The progress bar on Dave’s computer screen flashed red. The error message reported a problem loading baseline image 0032X. Odd, since there hadn’t been any issues with it over the past hundred runs or so. Melchior sat empty, having already purged the image used in the 84Q-81a experimental run. He checked the index of available baseline images and stopped when he saw the window come up empty. He opened up a terminal window and navigated to the directory where the top-level index files were stored. Also empty.

He then noticed the date displayed above the command prompt, and cross-checked it with his watch. He thought for a few moments, that explained it.

Dave smiled. Surely now Dr. Newhausen would have no choice but to move him off test duty and let him get back to actual development work. The first order of business would be adding separate storage for images used for experiments, instead of the current hack of reading them directly out of the backup system. Clearly, fixing that issue just had its priority level bumped up significantly.

“I didn’t expect to see you back so soon,” Liz said after entering the hotel room.

“I took off early today,” Douglas replied. “I thought it’d be a good idea to get away for a bit and clear my head.”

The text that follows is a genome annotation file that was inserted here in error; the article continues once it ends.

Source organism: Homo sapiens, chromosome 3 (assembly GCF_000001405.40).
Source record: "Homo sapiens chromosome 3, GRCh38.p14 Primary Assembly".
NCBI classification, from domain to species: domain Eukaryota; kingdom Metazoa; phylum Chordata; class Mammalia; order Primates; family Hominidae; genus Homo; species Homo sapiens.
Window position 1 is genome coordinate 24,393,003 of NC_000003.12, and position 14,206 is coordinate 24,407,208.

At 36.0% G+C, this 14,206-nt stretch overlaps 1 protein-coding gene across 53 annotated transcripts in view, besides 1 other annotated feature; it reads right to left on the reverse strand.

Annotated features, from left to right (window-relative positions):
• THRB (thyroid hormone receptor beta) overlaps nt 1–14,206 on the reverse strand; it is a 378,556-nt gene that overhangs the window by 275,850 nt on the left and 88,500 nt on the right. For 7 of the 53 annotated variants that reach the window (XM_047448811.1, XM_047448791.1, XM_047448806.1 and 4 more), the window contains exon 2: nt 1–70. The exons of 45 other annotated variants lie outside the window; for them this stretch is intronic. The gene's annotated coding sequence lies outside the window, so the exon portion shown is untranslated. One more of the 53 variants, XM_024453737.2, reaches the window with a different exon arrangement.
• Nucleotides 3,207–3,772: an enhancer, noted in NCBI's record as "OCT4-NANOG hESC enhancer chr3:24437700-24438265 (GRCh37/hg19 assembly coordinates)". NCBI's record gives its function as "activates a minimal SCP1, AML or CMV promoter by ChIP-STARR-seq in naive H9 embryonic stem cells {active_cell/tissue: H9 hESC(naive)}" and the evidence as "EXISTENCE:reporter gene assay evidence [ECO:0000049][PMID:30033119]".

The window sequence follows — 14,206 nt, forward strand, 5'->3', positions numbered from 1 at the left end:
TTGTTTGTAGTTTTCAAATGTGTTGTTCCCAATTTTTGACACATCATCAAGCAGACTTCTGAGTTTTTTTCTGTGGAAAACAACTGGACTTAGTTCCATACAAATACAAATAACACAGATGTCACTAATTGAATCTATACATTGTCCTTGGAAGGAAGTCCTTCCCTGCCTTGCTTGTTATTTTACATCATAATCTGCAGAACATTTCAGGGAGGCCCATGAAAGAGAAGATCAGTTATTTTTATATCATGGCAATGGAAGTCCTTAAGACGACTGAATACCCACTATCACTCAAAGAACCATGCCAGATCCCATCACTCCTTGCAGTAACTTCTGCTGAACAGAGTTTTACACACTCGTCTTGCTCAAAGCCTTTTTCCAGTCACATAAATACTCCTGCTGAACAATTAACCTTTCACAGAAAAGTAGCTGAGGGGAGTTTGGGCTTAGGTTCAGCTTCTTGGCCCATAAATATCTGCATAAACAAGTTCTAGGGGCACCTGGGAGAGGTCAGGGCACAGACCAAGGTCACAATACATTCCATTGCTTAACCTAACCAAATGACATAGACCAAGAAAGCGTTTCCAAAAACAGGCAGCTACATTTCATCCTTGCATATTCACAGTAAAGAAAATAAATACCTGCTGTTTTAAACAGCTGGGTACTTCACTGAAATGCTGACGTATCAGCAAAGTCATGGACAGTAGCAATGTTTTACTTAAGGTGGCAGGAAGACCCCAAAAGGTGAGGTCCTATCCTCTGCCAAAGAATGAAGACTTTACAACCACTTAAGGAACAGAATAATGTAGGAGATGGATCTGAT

Liz stepped up behind him and looked at the screen of the phone he held in his hands. “Do you normally clear your head by updating your resume?”

“No, but I can do two things at once.”

Liz frowned. “Is something else going wrong at your job?”

“Everything was normal when I left this afternoon,” Douglas said, a little louder and more carefully enunciated than normal. “Since I have heard nothing since then, I can only assume things are still normal.”

Liz stepped up behind Douglas’s chair and placed her hands on his shoulders, squeezing gently. “Given what’s been going on with your job the past couple weeks, are you sure it’s safe to assume ‘normal’ means ‘good’?”

“You might have a point.” He leaned back in the chair and craned his neck back to look at Liz standing over him.

He didn’t know about Jacob, but Douglas was sure he had made the right choice.

“I hate having to use this thing.”

“We’ve got a backlog of scans as it is. We can hardly just let it sit here collecting dust, now that we’ve finally got the OK to start using it again.”

“It looks ridiculous.”

“Doesn’t matter what it looks like, just what it does.”